Capitalization ratio compares total amount of debt to capital structure(capitalization). It indicates proportion of any company dept. This ratio shows us the scope of company own capital to the their credits. Capitalization ratio is sometimes called as financial leverage ratio. Or in short version simply as cap ratio. Investors can find out about the extent to which the company uses their capital to support their business and growth. It also helps in risk assessment. When company has high capitalization ratio it is qualified as risky to be invest in or to cooperate with them because they might be insolvent or bankrupt due to their high loans which they must pay off first. Also banks pay a lot of attention to capitalization ratio. With high capitalization ratio it is much harder to get another loan in the future. From company point of view, equity is considered much safer than debt.
On the other hand, high proportion is not always as bad as it seems to be. Higher financial leverage can improve a shareholders profit because those company may count on tax advantages, allowances associated with the loan. Generally speaking it is a financial metric of company solvency where total debt is compared to total equity.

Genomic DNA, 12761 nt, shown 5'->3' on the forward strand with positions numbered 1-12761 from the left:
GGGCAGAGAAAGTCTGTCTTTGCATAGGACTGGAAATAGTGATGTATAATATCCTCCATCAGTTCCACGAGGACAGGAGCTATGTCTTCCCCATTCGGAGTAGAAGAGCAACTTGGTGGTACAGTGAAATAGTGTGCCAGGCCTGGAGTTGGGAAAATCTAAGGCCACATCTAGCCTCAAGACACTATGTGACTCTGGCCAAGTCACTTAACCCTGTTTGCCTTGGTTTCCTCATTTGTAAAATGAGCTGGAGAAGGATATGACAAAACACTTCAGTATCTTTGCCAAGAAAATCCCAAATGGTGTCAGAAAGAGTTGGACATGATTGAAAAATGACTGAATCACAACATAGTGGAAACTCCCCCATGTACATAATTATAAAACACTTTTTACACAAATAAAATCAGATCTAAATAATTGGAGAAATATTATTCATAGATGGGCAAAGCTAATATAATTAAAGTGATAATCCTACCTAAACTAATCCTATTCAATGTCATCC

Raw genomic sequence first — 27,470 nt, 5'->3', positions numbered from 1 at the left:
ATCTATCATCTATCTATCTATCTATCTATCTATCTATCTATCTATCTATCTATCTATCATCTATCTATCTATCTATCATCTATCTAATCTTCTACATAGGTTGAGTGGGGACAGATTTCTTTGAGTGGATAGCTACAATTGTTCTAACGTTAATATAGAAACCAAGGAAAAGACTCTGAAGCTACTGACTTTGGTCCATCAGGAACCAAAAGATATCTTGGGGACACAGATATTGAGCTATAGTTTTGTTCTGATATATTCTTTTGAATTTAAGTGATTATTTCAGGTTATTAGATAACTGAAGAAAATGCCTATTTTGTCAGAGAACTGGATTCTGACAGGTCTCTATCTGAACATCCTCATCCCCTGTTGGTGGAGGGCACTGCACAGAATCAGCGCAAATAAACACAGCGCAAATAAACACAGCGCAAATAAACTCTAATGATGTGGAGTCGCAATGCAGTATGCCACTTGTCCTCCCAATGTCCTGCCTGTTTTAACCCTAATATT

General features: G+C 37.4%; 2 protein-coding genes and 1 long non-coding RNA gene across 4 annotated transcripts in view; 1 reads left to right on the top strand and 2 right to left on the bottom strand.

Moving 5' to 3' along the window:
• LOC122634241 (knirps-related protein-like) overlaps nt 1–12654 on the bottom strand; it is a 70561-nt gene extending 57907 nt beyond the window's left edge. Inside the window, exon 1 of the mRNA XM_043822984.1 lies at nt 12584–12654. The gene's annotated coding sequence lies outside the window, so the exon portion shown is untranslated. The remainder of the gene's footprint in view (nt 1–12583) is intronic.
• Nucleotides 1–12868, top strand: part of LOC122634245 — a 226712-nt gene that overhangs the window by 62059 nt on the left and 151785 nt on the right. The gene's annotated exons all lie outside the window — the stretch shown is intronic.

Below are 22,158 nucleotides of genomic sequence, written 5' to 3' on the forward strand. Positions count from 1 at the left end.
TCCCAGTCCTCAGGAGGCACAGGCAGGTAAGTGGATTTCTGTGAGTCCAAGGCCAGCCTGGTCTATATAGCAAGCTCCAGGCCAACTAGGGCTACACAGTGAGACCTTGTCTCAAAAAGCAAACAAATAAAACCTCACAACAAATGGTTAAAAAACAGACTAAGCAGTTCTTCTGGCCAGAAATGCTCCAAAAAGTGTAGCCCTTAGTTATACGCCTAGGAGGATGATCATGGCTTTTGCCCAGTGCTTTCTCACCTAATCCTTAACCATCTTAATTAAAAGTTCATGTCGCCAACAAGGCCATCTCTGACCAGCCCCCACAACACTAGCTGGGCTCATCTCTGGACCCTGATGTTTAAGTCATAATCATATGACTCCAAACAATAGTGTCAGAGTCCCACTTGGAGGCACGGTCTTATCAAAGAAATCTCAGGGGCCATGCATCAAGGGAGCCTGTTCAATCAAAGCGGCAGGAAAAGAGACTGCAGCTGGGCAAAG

There are two main components important to calculating capitalization ratio. They are debt and equity as mentioned above.
Formula for calculating each ratio looks like this:
- debt equity ratio = total debt / shareholders equity
- long term debt ratio = tong term debt / (long term debt + shareholders equity)
- total debt ratio = total debt / (total debt + shareholders equity)
Long term debt - loans lasting more than one year.
Total debt is sum of long-term and short-term loans of company
Shareholder's equity is sum of investment made by each investor
Debt-equity can be calculated by dividing those to values Capitalization ratio is calculated by dividing debt by total equity in given formula.
Examples of each ratio:
- (2 million + 15 million) / 30 million = 0,56 or 56%
- 15 million / (15 million + 30 million) = 0.33 or 33%